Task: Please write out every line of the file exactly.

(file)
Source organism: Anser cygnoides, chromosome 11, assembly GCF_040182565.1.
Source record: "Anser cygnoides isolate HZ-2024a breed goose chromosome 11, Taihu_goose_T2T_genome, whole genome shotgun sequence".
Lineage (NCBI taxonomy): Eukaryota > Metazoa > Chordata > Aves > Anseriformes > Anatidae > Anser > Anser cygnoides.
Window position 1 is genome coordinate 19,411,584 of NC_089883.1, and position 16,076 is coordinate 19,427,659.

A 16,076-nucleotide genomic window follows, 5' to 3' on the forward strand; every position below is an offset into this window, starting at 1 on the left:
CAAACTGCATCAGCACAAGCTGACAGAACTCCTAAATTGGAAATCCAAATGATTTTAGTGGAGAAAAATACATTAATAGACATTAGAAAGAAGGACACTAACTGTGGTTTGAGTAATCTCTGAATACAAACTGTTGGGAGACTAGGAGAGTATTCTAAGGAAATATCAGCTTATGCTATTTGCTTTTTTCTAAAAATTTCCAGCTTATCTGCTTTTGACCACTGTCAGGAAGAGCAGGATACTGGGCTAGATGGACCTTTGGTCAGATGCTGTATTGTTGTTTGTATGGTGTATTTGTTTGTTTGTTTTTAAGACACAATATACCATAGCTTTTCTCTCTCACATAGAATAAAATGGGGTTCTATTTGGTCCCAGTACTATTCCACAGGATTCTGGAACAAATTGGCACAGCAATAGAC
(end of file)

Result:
Source organism: Anser cygnoides, chromosome 11, assembly GCF_040182565.1.
Source record: "Anser cygnoides isolate HZ-2024a breed goose chromosome 11, Taihu_goose_T2T_genome, whole genome shotgun sequence".
Lineage (NCBI taxonomy): Eukaryota > Metazoa > Chordata > Aves > Anseriformes > Anatidae > Anser > Anser cygnoides.
Window position 1 is genome coordinate 19,411,584 of NC_089883.1, and position 16,076 is coordinate 19,427,659.

A 16,076-nucleotide genomic window follows, 5' to 3' on the forward strand; every position below is an offset into this window, starting at 1 on the left:
CAAACTGCATCAGCACAAGCTGACAGAACTCCTAAATTGGAAATCCAAATGATTTTAGTGGAGAAAAATACATTAATAGACATTAGAAAGAAGGACACTAACTGTGGTTTGAGTAATCTCTGAATACAAACTGTTGGGAGACTAGGAGAGTATTCTAAGGAAATATCAGCTTATGCTATTTGCTTTTTTCTAAAAATTTCCAGCTTATCTGCTTTTGACCACTGTCAGGAAGAGCAGGATACTGGGCTAGATGGACCTTTGGTCAGATGCTGTATTGTTGTTTGTATGGTGTATTTGTTTGTTTGTTTTTAAGACACAATATACCATAGCTTTTCTCTCTCACATAGAATAAAATGGGGTTCTATTTGGTCCCAGTACTATTCCACAGGATTCTGGAACAAATTGGCACAGCAATAGAC